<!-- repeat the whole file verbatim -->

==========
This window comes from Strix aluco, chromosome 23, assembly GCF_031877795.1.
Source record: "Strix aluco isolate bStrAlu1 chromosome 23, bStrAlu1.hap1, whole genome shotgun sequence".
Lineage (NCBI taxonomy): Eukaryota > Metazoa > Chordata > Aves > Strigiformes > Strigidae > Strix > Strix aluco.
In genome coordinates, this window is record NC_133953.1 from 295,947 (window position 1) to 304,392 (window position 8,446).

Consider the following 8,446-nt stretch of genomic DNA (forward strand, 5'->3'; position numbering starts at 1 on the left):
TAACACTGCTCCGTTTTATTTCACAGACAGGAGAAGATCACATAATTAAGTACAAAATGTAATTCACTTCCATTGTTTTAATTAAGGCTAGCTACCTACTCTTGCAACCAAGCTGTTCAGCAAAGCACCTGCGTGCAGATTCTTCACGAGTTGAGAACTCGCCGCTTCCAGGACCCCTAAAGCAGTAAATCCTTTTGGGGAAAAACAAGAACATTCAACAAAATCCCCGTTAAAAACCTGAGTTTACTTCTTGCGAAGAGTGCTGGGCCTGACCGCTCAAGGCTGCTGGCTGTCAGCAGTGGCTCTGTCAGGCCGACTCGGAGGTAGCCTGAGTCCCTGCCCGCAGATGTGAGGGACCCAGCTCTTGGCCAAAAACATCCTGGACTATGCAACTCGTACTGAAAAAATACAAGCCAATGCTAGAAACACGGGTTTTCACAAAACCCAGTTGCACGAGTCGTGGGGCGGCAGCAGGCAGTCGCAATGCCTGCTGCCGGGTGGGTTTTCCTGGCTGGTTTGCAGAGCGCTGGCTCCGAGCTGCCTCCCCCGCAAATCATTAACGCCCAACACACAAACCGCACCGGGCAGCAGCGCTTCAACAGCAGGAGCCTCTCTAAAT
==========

This window comes from Strix aluco, chromosome 23, assembly GCF_031877795.1.
Source record: "Strix aluco isolate bStrAlu1 chromosome 23, bStrAlu1.hap1, whole genome shotgun sequence".
Lineage (NCBI taxonomy): Eukaryota > Metazoa > Chordata > Aves > Strigiformes > Strigidae > Strix > Strix aluco.
In genome coordinates, this window is record NC_133953.1 from 295,947 (window position 1) to 304,392 (window position 8,446).

Consider the following 8,446-nt stretch of genomic DNA (forward strand, 5'->3'; position numbering starts at 1 on the left):
TAACACTGCTCCGTTTTATTTCACAGACAGGAGAAGATCACATAATTAAGTACAAAATGTAATTCACTTCCATTGTTTTAATTAAGGCTAGCTACCTACTCTTGCAACCAAGCTGTTCAGCAAAGCACCTGCGTGCAGATTCTTCACGAGTTGAGAACTCGCCGCTTCCAGGACCCCTAAAGCAGTAAATCCTTTTGGGGAAAAACAAGAACATTCAACAAAATCCCCGTTAAAAACCTGAGTTTACTTCTTGCGAAGAGTGCTGGGCCTGACCGCTCAAGGCTGCTGGCTGTCAGCAGTGGCTCTGTCAGGCCGACTCGGAGGTAGCCTGAGTCCCTGCCCGCAGATGTGAGGGACCCAGCTCTTGGCCAAAAACATCCTGGACTATGCAACTCGTACTGAAAAAATACAAGCCAATGCTAGAAACACGGGTTTTCACAAAACCCAGTTGCACGAGTCGTGGGGCGGCAGCAGGCAGTCGCAATGCCTGCTGCCGGGTGGGTTTTCCTGGCTGGTTTGCAGAGCGCTGGCTCCGAGCTGCCTCCCCCGCAAATCATTAACGCCCAACACACAAACCGCACCGGGCAGCAGCGCTTCAACAGCAGGAGCCTCTCTAAAT